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With great satisfaction I am happy to share the second part of the Faux Bois chair. Settle in, there is much to show you but it’s all fun! Here’s to bringing back an old art form; this Concrete Faux Bois UpCycled Chair part 2!

What I use:

I use the concrete that I have come to like working with. I know it may be unconventional but I use a fast-setting concrete mix; RapidSet Cementall for the textural details as the main structural part 1 was done with the Portland Cement. This concrete mix sets very quickly but I don’t mind as I work in small sections and it allows much to get done quickly and cures rock hard.

It is unlike regular mixes as it will become quite moldable after a half-minute wait and initially takes very little water. If the temperatures are high use ice cold water to slow things a bit. I only mix about a cup at a time. For further retarding you can add some diluted Citric Acid. I am not sure how much exactly as you will have to experiment. Most days it was about 25 degrees C and in the shade here.

My tools of choice are artist’s palette knives as they are very flexible and also thin to use sideways. Smear some of the RapidSet Cementall on the dampened structure (always dampen older concrete first) and add your texture. There are many types of tree bark to imitate. Keep the direction of the branches in mind as you work.

You can use a wire brush, or old scrubby brush to add smaller line details. I’d say it is much like sculpting or even cake decorating!

The Fun Part:

This is supposed to emulate nature so feel free to add some branch sections keeping the growing direction in mind. Add a little nub…

Using a palette knife add the bark texture into the main branch.

Often the cut branch shows some wood details & rings in the end. If the scratching has left much ‘crumbs’ they can be delicately brushed away with a soft dry brush.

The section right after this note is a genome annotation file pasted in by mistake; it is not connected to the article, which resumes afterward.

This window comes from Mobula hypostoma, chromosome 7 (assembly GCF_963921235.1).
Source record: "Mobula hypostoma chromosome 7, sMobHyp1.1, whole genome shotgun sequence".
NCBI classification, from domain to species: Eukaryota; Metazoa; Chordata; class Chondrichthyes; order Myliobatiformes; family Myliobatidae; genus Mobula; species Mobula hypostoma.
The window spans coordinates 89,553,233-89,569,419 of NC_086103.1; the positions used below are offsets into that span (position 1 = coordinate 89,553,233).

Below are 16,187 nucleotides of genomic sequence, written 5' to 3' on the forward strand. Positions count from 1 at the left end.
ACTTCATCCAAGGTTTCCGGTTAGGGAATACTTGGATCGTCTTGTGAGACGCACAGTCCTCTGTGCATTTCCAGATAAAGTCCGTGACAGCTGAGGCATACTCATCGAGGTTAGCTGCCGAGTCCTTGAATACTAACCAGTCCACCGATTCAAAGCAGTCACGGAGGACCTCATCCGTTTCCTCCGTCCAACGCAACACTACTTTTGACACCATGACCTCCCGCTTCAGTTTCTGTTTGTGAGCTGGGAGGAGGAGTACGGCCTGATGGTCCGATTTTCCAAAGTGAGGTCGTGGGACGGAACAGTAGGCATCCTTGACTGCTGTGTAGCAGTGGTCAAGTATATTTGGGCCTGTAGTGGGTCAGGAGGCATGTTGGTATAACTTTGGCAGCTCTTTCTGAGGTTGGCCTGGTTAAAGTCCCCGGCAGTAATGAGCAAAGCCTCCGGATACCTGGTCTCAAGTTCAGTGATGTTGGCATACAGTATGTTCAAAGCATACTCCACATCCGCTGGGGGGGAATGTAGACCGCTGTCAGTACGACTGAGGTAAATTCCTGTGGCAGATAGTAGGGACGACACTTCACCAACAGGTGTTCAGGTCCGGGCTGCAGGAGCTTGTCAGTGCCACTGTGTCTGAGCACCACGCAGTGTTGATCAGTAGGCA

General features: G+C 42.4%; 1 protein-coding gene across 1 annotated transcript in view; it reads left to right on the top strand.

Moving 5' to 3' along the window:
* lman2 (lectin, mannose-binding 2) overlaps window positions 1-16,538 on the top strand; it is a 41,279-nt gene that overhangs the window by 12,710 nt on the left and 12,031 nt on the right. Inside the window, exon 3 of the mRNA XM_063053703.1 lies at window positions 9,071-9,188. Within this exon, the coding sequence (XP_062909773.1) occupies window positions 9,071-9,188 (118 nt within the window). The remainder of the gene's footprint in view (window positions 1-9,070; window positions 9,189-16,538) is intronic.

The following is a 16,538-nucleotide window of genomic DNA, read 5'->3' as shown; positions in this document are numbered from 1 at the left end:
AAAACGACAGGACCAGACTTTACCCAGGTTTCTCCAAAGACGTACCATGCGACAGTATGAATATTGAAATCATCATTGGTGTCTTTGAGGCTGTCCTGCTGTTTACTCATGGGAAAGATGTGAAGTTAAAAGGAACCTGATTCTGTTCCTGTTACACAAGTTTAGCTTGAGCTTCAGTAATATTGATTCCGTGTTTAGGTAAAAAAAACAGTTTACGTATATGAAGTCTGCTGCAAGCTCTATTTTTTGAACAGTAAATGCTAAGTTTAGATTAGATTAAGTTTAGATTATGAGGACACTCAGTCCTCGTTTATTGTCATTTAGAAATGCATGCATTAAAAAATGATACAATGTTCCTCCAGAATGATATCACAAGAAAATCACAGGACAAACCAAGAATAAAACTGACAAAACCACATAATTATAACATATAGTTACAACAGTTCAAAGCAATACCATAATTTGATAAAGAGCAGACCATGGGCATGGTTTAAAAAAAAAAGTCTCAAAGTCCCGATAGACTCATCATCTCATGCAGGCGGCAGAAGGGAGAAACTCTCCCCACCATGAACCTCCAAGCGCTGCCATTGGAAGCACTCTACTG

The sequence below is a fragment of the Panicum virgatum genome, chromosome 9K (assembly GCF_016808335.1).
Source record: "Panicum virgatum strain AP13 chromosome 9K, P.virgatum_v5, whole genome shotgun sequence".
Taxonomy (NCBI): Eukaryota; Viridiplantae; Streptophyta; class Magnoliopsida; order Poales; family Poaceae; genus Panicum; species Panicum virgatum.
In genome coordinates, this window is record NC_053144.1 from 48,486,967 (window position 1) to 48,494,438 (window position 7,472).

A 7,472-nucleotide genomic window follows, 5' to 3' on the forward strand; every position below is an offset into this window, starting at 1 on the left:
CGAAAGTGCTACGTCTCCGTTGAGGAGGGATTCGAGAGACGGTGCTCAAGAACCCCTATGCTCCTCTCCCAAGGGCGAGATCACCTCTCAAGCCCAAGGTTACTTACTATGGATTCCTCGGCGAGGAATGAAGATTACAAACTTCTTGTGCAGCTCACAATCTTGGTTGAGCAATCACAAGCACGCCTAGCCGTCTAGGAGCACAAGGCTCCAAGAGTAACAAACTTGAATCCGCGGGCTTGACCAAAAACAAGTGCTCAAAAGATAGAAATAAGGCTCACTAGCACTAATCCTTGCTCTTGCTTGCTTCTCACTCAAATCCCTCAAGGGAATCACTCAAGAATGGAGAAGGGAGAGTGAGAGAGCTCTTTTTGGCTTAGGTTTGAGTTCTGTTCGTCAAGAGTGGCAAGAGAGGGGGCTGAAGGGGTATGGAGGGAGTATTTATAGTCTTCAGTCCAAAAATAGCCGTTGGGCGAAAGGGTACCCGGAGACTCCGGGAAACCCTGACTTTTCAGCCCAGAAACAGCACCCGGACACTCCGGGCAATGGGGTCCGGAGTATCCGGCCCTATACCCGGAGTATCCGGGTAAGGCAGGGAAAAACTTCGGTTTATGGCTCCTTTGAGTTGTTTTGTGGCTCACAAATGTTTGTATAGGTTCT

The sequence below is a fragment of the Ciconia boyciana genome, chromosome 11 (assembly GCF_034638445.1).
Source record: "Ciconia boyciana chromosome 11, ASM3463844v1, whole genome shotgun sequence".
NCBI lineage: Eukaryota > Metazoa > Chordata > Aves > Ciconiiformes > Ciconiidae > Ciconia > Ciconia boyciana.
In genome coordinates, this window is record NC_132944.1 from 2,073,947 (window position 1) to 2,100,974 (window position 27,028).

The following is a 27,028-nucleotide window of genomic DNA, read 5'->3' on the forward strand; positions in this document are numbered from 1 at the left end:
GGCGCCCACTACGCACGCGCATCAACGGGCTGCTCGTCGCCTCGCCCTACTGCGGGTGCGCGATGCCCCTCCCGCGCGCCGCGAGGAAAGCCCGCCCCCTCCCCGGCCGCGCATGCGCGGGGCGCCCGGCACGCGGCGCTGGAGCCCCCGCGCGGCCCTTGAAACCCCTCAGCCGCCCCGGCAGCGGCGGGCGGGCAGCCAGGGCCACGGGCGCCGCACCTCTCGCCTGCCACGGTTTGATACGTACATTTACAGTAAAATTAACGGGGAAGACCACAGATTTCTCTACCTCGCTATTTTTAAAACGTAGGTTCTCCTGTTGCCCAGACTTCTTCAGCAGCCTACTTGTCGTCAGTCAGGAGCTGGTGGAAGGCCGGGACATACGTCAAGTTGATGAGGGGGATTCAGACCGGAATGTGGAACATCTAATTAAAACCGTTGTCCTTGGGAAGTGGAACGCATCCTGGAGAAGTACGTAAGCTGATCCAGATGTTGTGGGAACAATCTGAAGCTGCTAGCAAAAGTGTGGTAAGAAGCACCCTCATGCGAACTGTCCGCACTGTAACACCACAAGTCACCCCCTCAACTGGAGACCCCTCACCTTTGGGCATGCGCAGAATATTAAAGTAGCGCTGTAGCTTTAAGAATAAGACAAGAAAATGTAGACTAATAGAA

You can brush with water if you wan to smooth out some but be careful not to brush out too much of the concrete ‘cream’ as then the sand will be mostly left on the surface.

Slowly but Surely:

You knew it was going to take a bit of time… Get your self a comfortable seat and work section by section incorporating how the ‘branches’ meet and overlap.

Ends can have a weathered detail of broken bark as well. I kept looking at the trees around me.

The Winding Vines:

You can certainly just stay with having branches as your style but I also love the way vines wrap and spiral around as they grow. My old Honey Suckle Arbour gave me much inspiration!

To achieve this I employed the same technique as I have used for my draped projects like the Spook; dipping fabric into cement. For the fine texture of vine I used a thinner but still absorbent fabric; cotton flannel sheeting. Rip strips and soak (and massage) well until it is saturated. Run the strip through your fingers and rid the excess.

You can now act like ‘Mother Nature’ and ‘grow’ around the branches, spiralling upward! It will add a texture that accents the bark of the branches and will also cover any areas you did not want to address.

The wrinkles of the twisted fabric are pretty well already perfect but you can also add in more texture as the portland cement does set much slower.

Any ‘crumbs’ can again be brushed with a dry brush.

Yes, Even more Details!

Yes, I know I tend to be quite detail oriented! That’s the curse of being an artist. It’s not just ‘fake wood’, it’s also fake leaves. But these are the easiest parts ever! I grabbed a few fresh ones nearby and used the RapidSet Cementall again.

Lacy-Leaves-Concrete-Circle--madebybarb-5

Mix some of the mix, let it sit for a minute and then it will pliable enough to put on the back of a leaf (much like this project)